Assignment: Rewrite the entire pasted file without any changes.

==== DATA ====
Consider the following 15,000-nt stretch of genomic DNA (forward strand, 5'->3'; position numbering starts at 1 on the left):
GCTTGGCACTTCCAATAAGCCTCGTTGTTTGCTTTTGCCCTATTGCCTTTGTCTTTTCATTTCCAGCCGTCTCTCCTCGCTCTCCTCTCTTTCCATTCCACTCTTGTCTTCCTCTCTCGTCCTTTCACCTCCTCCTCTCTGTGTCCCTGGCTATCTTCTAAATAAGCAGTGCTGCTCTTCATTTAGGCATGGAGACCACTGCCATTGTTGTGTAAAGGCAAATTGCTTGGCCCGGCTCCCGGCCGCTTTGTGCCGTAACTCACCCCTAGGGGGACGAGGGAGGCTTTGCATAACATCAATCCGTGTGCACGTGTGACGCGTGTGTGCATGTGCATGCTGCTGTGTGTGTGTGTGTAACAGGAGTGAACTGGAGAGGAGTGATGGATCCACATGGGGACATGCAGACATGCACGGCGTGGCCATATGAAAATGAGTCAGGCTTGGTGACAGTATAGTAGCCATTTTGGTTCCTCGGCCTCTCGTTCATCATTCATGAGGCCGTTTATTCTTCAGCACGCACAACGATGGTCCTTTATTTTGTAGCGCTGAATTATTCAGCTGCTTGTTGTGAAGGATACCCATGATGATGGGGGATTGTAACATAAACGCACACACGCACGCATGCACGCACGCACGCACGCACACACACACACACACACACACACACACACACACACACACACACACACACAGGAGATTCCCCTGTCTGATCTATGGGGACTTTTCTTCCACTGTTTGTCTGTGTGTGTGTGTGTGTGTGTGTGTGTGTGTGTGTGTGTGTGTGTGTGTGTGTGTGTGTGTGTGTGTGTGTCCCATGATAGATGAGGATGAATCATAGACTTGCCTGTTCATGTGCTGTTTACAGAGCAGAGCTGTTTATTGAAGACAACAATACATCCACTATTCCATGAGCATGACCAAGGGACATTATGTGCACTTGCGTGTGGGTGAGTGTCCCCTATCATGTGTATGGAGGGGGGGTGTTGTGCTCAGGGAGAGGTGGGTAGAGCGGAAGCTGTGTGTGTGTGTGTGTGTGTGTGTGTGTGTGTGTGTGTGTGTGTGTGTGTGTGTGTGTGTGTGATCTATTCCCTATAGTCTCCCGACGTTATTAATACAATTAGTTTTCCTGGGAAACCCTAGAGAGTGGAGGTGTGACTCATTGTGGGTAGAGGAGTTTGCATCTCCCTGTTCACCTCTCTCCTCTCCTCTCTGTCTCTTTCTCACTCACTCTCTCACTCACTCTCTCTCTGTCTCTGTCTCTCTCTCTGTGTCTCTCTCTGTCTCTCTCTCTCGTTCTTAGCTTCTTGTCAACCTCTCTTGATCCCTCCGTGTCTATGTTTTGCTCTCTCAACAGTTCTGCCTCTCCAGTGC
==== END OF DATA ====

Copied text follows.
Consider the following 15,000-nt stretch of genomic DNA (forward strand, 5'->3'; position numbering starts at 1 on the left):
GCTTGGCACTTCCAATAAGCCTCGTTGTTTGCTTTTGCCCTATTGCCTTTGTCTTTTCATTTCCAGCCGTCTCTCCTCGCTCTCCTCTCTTTCCATTCCACTCTTGTCTTCCTCTCTCGTCCTTTCACCTCCTCCTCTCTGTGTCCCTGGCTATCTTCTAAATAAGCAGTGCTGCTCTTCATTTAGGCATGGAGACCACTGCCATTGTTGTGTAAAGGCAAATTGCTTGGCCCGGCTCCCGGCCGCTTTGTGCCGTAACTCACCCCTAGGGGGACGAGGGAGGCTTTGCATAACATCAATCCGTGTGCACGTGTGACGCGTGTGTGCATGTGCATGCTGCTGTGTGTGTGTGTGTAACAGGAGTGAACTGGAGAGGAGTGATGGATCCACATGGGGACATGCAGACATGCACGGCGTGGCCATATGAAAATGAGTCAGGCTTGGTGACAGTATAGTAGCCATTTTGGTTCCTCGGCCTCTCGTTCATCATTCATGAGGCCGTTTATTCTTCAGCACGCACAACGATGGTCCTTTATTTTGTAGCGCTGAATTATTCAGCTGCTTGTTGTGAAGGATACCCATGATGATGGGGGATTGTAACATAAACGCACACACGCACGCATGCACGCACGCACGCACGCACACACACACACACACACACACACACACACACACACACACACACACACACAGGAGATTCCCCTGTCTGATCTATGGGGACTTTTCTTCCACTGTTTGTCTGTGTGTGTGTGTGTGTGTGTGTGTGTGTGTGTGTGTGTGTGTGTGTGTGTGTGTGTGTGTGTGTGTGTGTCCCATGATAGATGAGGATGAATCATAGACTTGCCTGTTCATGTGCTGTTTACAGAGCAGAGCTGTTTATTGAAGACAACAATACATCCACTATTCCATGAGCATGACCAAGGGACATTATGTGCACTTGCGTGTGGGTGAGTGTCCCCTATCATGTGTATGGAGGGGGGGTGTTGTGCTCAGGGAGAGGTGGGTAGAGCGGAAGCTGTGTGTGTGTGTGTGTGTGTGTGTGTGTGTGTGTGTGTGTGTGTGTGTGTGTGTGTGTGTGTGATCTATTCCCTATAGTCTCCCGACGTTATTAATACAATTAGTTTTCCTGGGAAACCCTAGAGAGTGGAGGTGTGACTCATTGTGGGTAGAGGAGTTTGCATCTCCCTGTTCACCTCTCTCCTCTCCTCTCTGTCTCTTTCTCACTCACTCTCTCACTCACTCTCTCTCTGTCTCTGTCTCTCTCTCTGTGTCTCTCTCTGTCTCTCTCTCTCGTTCTTAGCTTCTTGTCAACCTCTCTTGATCCCTCCGTGTCTATGTTTTGCTCTCTCAACAGTTCTGCCTCTCCAGTGC